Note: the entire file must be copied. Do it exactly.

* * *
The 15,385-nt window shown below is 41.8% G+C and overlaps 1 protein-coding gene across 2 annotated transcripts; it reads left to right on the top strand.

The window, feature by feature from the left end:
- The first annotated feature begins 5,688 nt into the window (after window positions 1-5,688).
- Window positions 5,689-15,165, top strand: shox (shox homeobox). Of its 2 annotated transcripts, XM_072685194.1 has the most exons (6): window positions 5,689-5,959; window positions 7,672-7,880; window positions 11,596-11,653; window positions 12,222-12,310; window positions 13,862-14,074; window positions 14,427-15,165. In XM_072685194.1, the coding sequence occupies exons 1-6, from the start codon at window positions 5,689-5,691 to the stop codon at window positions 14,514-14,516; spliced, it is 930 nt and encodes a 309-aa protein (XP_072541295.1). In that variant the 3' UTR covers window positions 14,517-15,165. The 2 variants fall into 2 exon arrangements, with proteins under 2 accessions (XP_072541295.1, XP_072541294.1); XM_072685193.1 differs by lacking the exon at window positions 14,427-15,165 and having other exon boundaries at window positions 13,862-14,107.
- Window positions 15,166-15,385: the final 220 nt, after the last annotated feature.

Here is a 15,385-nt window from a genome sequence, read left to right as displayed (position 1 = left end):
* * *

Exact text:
The 15,385-nt window shown below is 41.8% G+C and overlaps 1 protein-coding gene across 2 annotated transcripts; it reads left to right on the top strand.

The window, feature by feature from the left end:
- The first annotated feature begins 5,688 nt into the window (after window positions 1-5,688).
- Window positions 5,689-15,165, top strand: shox (shox homeobox). Of its 2 annotated transcripts, XM_072685194.1 has the most exons (6): window positions 5,689-5,959; window positions 7,672-7,880; window positions 11,596-11,653; window positions 12,222-12,310; window positions 13,862-14,074; window positions 14,427-15,165. In XM_072685194.1, the coding sequence occupies exons 1-6, from the start codon at window positions 5,689-5,691 to the stop codon at window positions 14,514-14,516; spliced, it is 930 nt and encodes a 309-aa protein (XP_072541295.1). In that variant the 3' UTR covers window positions 14,517-15,165. The 2 variants fall into 2 exon arrangements, with proteins under 2 accessions (XP_072541295.1, XP_072541294.1); XM_072685193.1 differs by lacking the exon at window positions 14,427-15,165 and having other exon boundaries at window positions 13,862-14,107.
- Window positions 15,166-15,385: the final 220 nt, after the last annotated feature.

Here is a 15,385-nt window from a genome sequence, read left to right as displayed (position 1 = left end):